When it comes to President Donald Trump's first year in office, perhaps no department has been more radically altered than the Department of Health and Human Services. From the moment that the president announced he was appointing Senator Tom Price -- a Georgia Republican infamous for his opposition to birth control -- as the Secretary of HHS, we knew we were in for a complete shift in how health, science, and even outright fact would be viewed in the new administration.
But little did we know just how right we would be.
Secretary Price is long gone, but his influence -- and that of other anti-reproductive rights appointees in the department – extends far beyond DC. The DHHS attempt to "ban" the use of certain words it disagrees with is just one example of the department's efforts to simply ignore opposition and create a new, one-sided reality.
The DHHS started the ball rolling back in October when it accepted public comment on its new action plan, one that changed the department's mission by redefining it as protecting health "from the moment of conception," a far-right code for "personhood" rights at the moment a sperm fertilizes an egg -- and wording that could ban both abortion and some forms of contraception. The DHHS ignored pushback from scientists and doctors concerned about the new phrasing, a pattern that continues today.
Also in October, the DHHS sought public comment for its new "religious liberty" accommodations which would allow discrimination against reproductive health care, LGBT services and other issues that religious people might allegedly object to under the guise of "moral opposition." Yet when the time came to display that public response, the department chose to primarily publish comments that supported the exemptions.
As Politico reports:
While HHS received 10,729 comments on its proposal, the agency has only posted 80 comments -- less than 1 percent of all submissions -- that overwhelmingly back the administration's anti-abortion policies or attack regulations advanced by the Obama administration, such as a rule forcing health care providers that accept federal funding to provide services to transgender patients. Sources with knowledge of HHS' decision say the agency hand-picked the comments that it released.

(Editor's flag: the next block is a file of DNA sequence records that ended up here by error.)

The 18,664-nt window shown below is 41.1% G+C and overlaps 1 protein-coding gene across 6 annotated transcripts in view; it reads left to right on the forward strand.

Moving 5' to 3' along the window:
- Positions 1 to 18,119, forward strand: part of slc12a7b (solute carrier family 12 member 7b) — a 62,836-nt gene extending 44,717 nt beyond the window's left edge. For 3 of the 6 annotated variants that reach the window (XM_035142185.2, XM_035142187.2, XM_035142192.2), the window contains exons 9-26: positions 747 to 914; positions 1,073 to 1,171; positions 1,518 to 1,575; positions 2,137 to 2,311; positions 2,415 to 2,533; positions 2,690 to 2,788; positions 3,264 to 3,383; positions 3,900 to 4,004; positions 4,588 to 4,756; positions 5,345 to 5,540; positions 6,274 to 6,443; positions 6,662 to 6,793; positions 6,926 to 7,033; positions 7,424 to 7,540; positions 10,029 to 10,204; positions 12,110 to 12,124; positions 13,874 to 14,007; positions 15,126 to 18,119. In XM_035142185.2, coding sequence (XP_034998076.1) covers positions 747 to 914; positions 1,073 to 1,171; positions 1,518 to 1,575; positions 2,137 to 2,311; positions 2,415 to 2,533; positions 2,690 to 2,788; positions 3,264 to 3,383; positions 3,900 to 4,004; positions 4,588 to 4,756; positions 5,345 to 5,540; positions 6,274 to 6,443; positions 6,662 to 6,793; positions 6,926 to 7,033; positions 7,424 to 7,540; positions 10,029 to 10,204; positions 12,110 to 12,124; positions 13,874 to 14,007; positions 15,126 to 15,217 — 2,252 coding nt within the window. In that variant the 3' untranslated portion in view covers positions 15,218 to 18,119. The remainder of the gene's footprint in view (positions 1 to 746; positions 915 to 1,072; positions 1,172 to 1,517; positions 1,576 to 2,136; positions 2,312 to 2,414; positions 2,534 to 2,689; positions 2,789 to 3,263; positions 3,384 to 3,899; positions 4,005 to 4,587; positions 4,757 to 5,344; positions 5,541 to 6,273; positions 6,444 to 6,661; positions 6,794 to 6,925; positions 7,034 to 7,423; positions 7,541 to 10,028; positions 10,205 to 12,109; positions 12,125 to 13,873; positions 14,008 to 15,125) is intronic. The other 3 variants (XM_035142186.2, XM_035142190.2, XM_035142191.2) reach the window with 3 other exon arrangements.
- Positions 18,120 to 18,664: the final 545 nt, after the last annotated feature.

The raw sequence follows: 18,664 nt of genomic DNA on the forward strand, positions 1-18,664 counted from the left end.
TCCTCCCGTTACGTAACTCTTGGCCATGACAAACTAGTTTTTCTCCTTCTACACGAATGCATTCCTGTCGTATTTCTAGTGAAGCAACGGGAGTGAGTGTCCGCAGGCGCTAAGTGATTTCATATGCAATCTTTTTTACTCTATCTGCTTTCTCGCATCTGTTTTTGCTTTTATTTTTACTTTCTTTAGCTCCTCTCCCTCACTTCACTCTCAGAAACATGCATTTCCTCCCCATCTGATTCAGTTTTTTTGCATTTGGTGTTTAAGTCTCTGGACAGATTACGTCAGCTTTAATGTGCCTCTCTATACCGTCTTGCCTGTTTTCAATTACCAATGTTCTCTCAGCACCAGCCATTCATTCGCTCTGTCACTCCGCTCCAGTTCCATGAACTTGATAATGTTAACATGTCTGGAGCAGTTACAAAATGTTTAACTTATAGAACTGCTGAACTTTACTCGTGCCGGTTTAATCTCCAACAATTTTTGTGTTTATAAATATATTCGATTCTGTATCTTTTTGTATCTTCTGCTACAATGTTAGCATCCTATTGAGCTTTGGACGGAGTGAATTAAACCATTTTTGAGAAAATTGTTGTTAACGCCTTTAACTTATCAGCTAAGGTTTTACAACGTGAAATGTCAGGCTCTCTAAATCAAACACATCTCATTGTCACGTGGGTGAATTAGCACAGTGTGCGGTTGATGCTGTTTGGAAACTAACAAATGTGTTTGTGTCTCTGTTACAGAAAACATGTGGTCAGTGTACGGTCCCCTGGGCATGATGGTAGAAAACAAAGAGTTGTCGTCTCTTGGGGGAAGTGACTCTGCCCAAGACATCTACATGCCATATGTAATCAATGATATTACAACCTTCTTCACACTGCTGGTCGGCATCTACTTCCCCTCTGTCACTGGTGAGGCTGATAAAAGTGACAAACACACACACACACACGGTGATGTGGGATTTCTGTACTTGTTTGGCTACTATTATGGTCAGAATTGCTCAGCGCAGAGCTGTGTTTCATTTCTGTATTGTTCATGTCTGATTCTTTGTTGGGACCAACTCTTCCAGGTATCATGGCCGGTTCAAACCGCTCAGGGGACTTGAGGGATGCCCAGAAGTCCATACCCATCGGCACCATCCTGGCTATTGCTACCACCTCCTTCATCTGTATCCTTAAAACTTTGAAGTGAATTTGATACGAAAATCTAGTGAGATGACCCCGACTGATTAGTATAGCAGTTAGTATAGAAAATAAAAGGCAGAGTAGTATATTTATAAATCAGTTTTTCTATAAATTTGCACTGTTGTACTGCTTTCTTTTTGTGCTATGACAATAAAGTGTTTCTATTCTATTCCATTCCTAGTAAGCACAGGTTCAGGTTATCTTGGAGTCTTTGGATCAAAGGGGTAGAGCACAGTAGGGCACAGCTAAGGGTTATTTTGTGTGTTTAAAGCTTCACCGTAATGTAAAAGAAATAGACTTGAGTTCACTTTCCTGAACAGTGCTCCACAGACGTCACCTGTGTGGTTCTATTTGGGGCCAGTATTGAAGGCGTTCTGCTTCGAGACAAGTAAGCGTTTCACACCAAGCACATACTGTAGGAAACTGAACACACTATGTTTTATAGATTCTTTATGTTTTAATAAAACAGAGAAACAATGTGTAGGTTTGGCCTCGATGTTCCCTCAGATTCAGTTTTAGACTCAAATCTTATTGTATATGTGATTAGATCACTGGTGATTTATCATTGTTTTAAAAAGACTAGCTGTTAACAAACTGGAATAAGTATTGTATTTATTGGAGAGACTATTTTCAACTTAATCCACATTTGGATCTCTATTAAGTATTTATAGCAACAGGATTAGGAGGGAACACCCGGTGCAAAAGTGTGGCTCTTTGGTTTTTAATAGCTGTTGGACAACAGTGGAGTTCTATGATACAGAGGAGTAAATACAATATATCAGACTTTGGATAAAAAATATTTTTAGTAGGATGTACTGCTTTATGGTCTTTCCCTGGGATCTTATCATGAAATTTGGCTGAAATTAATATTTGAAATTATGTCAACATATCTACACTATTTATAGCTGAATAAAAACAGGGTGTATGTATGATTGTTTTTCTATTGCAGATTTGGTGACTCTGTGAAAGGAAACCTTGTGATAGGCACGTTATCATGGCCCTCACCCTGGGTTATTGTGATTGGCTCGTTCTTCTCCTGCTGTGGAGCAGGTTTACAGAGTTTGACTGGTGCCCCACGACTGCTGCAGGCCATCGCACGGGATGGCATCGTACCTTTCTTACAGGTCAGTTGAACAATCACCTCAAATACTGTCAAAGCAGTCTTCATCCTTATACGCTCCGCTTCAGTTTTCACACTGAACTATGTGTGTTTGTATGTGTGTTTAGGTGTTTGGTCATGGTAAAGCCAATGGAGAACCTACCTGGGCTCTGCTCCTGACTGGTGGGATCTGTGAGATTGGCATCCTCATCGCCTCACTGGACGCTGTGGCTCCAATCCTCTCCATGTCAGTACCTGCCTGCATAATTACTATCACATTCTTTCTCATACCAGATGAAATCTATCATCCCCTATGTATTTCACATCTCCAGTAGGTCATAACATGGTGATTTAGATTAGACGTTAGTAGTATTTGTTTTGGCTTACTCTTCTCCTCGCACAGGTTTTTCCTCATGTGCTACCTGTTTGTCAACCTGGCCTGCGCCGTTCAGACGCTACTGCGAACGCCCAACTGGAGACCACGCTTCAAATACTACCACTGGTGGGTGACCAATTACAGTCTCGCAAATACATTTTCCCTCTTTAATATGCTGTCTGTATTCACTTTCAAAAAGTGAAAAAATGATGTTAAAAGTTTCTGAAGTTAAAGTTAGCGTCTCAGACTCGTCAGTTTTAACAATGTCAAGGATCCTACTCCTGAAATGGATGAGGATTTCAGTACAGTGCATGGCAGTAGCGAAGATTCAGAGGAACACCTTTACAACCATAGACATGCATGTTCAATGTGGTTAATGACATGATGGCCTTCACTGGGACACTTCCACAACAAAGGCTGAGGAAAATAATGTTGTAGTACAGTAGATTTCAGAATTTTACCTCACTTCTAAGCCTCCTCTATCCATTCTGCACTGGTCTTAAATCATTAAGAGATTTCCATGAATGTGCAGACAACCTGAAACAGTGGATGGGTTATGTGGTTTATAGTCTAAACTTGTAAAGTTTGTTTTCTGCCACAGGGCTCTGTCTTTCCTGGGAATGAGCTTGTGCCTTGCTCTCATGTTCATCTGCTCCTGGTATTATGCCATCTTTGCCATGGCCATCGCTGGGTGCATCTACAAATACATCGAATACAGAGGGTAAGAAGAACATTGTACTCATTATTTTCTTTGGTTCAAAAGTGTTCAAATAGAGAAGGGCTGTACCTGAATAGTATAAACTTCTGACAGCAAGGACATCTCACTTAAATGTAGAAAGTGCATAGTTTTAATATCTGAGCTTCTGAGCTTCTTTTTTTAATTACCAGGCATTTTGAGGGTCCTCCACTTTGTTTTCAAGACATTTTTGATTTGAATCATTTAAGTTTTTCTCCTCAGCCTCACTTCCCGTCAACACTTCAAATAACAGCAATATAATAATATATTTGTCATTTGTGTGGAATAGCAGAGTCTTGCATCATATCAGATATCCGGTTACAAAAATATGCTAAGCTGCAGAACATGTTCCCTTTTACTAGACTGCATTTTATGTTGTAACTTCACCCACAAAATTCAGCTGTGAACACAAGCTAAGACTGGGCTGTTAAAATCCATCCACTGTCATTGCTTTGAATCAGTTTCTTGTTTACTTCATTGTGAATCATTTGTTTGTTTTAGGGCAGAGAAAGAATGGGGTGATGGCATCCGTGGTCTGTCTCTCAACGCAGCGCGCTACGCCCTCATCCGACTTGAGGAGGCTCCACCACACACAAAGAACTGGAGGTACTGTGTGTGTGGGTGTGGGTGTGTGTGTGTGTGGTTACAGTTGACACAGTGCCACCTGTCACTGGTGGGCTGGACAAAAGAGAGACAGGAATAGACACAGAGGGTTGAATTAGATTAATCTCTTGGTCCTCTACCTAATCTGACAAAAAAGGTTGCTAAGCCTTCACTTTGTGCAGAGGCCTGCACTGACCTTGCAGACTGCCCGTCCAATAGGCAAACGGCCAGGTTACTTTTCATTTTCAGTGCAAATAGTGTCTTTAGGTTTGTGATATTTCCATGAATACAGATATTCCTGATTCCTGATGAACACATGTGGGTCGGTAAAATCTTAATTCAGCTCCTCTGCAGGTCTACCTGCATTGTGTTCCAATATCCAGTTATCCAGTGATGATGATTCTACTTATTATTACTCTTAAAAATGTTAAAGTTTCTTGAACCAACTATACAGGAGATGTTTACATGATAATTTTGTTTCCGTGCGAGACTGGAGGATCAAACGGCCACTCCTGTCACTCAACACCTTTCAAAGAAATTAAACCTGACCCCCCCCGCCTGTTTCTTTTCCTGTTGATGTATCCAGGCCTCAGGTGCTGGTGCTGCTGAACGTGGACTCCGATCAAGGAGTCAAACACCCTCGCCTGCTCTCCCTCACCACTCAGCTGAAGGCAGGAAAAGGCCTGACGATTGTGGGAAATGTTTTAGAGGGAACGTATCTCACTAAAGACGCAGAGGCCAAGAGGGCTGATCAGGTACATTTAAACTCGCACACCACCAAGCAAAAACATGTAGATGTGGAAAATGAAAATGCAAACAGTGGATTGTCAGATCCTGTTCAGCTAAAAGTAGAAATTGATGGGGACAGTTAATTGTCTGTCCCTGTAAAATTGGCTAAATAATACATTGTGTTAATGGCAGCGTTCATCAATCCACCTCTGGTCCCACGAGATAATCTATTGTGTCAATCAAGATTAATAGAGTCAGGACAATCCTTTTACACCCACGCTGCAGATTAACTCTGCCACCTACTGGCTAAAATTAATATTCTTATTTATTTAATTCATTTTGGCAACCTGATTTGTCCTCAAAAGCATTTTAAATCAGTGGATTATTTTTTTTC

Gaming the system is a favorite tactic of the far-right for promoting their ideological position. From the millions of fake comments opposing net neutrality to cutting off in-person legislature testimony in order to push through anti-abortion bills, staunch conservatives are old hats at making their voices represent the majority -- no matter how few of them really exist.
It's a tactic that continues to create a highly skewed public record -- and one that officially leaves the general public unsure of the truth. Meanwhile, the right exacerbates the issue with "fake news" narratives and conservative media echo chambers, leaving many confused about what is actually true -- and with little way to verify stories.
The Trump administration has gone all in on this dangerous game, both in the DHHS and beyond. Nearly a year in, officials continue to block access to FOIA requests, presidential visitor logs and the president's tax returns, – not to mention their routine efforts to destroy records and delete web pages.
As long as the Department of Health and Human Services believes it can act with unchecked power, and rewrite its own rules to conform with certain religious beliefs, opponents must continue to publicly and repeatedly fight these efforts -- and apparently create a paper trail of evidence along the way. Otherwise, in a few years, an alternate history may be accepted as fact -- one in which the right will deny any resistance.